The algebraic sum of the potential differences across all the circuit elements in a closed
loop including with emfs must equal to zero.
or V = 0. Fig. 2.66
(a) Circuit having resistors and cells, then
x + iR = 0
(b) Circuit having capacitors and cells, then
x+ = 0
(c) Circuit having resistors, capacitors and cells, then
x+ + iR = 0.
The juction rule is an application of the principle of conservation of charge. The
loop rule is a consequence of conservation of energy.
For circuit analysis, the following procedures should be followed carefully.
First of all label all the known and unknown carefully, including an assumed sense
of direction for each unknown. Often one does not know in advance the actual
direction or sign of an unknown current, emf or charge, but this does not matter.
The solution is carried out using the assumed directions, and if the actual direction
of a particular quantity is opposite to the assumed direction, the value of the
quantity found with negative sign.
The following guidelines and sign conventions are useful in
analysing circuit problems.
1. One must remember that, the current in any resistor or charge on any capacitor is
the net response of all the sources present in the circuit. Don't think that only
nearest one is sending the current or charge.
2. Choose any closed loop in the network, and designate a direction (clockwise or
anticlockwise) to traverse the loop for loop rule.
3. Close loop may or may not have any cell, but one of the close loop must include Fig. 2.67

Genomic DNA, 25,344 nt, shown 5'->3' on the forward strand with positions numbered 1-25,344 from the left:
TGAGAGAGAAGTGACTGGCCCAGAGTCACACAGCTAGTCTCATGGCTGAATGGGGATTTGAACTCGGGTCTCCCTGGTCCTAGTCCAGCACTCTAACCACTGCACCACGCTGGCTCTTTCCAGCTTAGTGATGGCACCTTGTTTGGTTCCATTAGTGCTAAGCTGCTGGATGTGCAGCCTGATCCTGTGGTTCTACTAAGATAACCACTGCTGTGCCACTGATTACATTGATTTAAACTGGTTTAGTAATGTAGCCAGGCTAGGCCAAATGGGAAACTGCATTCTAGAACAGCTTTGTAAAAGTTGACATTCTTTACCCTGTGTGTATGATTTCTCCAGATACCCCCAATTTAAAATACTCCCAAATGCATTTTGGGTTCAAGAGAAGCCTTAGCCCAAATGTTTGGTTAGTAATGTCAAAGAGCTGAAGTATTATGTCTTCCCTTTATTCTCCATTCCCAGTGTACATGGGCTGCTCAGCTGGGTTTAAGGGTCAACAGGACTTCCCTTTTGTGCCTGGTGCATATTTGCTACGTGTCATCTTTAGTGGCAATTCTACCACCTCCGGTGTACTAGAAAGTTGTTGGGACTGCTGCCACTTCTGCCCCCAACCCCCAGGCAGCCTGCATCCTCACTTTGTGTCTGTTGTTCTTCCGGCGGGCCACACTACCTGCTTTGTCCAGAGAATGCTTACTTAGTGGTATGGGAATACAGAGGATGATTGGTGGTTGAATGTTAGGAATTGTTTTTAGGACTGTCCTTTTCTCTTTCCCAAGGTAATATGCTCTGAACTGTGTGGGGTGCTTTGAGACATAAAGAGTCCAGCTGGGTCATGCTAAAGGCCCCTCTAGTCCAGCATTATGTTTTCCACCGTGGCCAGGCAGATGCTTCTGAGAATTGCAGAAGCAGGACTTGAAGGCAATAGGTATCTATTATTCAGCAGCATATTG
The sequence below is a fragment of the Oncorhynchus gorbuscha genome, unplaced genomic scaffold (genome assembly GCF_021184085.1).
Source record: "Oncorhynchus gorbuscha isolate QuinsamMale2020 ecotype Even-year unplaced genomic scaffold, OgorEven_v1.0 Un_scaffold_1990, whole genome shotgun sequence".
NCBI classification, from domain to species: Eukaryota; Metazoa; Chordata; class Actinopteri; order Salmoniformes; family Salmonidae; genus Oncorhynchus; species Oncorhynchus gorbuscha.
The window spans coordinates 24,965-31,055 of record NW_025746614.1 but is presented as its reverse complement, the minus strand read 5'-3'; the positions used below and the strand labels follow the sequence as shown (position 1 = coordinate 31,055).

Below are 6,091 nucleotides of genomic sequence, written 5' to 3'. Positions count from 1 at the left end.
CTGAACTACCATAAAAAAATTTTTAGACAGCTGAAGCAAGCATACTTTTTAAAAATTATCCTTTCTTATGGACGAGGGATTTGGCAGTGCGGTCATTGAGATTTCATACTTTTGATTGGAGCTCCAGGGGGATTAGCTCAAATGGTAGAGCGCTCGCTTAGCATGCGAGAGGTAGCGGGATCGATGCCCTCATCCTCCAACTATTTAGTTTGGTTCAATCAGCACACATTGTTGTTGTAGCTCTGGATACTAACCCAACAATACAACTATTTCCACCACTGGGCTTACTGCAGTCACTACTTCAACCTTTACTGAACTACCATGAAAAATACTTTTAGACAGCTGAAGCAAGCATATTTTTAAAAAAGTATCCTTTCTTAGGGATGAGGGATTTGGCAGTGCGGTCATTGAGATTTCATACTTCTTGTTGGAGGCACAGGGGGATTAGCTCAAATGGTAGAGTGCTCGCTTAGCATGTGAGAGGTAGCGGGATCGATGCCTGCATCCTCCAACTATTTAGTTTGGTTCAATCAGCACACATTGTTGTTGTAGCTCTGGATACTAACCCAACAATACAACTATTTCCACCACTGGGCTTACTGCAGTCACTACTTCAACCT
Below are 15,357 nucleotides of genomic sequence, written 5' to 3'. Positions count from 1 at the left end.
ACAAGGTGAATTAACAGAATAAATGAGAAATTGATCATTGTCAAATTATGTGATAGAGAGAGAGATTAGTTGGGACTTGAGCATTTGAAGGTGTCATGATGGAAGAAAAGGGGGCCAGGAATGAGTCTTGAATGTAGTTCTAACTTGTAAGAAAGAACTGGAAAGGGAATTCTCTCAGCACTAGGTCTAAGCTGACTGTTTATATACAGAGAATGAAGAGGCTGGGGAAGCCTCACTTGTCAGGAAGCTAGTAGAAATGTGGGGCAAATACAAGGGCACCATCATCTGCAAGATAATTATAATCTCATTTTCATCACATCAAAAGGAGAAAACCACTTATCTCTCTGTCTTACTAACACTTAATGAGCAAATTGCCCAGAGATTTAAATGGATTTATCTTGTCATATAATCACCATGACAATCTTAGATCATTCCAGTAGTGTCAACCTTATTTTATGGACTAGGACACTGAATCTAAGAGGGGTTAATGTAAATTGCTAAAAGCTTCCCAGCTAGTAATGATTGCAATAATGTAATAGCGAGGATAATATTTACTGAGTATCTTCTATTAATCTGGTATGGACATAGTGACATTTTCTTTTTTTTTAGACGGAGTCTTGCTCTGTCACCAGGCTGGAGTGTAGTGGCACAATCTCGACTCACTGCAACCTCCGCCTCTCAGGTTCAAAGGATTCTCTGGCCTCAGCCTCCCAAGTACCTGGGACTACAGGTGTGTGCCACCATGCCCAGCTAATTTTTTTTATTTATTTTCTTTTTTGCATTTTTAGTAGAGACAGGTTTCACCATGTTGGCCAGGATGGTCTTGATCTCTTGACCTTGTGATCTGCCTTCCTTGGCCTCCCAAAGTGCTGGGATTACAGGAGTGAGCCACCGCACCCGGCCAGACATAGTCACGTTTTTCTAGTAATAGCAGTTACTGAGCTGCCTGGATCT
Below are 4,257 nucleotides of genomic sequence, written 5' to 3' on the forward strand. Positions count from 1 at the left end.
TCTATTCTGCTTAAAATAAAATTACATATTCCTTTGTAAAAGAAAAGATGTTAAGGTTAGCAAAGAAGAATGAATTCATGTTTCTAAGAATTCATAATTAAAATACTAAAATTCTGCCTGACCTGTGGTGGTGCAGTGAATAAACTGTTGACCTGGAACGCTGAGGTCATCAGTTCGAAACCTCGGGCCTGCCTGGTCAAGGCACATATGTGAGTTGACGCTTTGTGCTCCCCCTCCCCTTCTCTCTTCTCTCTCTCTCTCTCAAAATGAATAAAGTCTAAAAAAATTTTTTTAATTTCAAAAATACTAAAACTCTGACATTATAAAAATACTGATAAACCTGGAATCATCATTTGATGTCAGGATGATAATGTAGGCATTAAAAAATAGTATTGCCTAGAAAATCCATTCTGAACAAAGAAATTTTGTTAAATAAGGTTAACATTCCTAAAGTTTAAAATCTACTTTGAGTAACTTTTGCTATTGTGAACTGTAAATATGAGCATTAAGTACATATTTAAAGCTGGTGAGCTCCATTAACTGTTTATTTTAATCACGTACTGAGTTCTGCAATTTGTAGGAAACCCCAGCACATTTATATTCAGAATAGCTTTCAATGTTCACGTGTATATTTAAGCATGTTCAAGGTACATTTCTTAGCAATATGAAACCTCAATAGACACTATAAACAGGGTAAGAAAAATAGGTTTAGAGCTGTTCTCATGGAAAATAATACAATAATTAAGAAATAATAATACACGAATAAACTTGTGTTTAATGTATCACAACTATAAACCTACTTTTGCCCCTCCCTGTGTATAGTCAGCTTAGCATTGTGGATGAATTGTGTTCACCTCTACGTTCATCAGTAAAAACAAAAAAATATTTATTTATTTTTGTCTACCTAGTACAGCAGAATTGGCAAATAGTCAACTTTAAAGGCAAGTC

the cell. For a circuit having only one cell, choose a close loop, which include this
4. (a) The p.d. across any resistor can be taken negative when moves along the
direction of current and positive for reverse direction of current.
(b) The p.d. across capacitor can be taken negative when moves from positive
plate of capacitor to negative plate and positive for reverse sense. Fig. 2.68

Note: See the sign of charge of first coming plate of capacitor only..
(c) The emf of any cell/battery is taken as negative from its positive terminal to
negative terminal and positive for reverse sense.
5. It must be remembered that capacitor in steady state stop the direct current, and so
there will be no current in the branch in which capacitor is connected.
6. If capacitors are connected in series with the sources as shown, the charge on
each capacitor will be same. It must be remembered that the net charge supply by
cell will be zero.
Fig. 2.69 7. Finally, the number of equations obtained must always be equal to the number of
The R-C series circuit
(a) Charging
Consider the circuit as shown in fig. 2.73. If the capacitor is initially has no charge,
then the initial p.d. across the capacitor is zero, and the entire emf appears across
Fig. 2.70 resistor, causing an initial current i0 = . As the capacitor charges, its potential
increases, and p.d. across resistor decreases, corresponding to a decrease in current.
After a long time when capacitor becomes fully charged, the entire potential will
occur across capacitor and the current becomes zero.
Let at any instant the current in the resistor is i, then by loop rule
iR +x = 0
dq q
or - R- +x = 0
Fig. 2.71 dt C
dq q
R = x-
dt C
dq dt
\ =
q R
x -
Integrating above expression, we have
Fig. 2.72 q t

= R
x -
0 0
lnx -
C t
or =
1 R

q -t
or l n x - - lnx =
or l n 1 - = - t
C x RC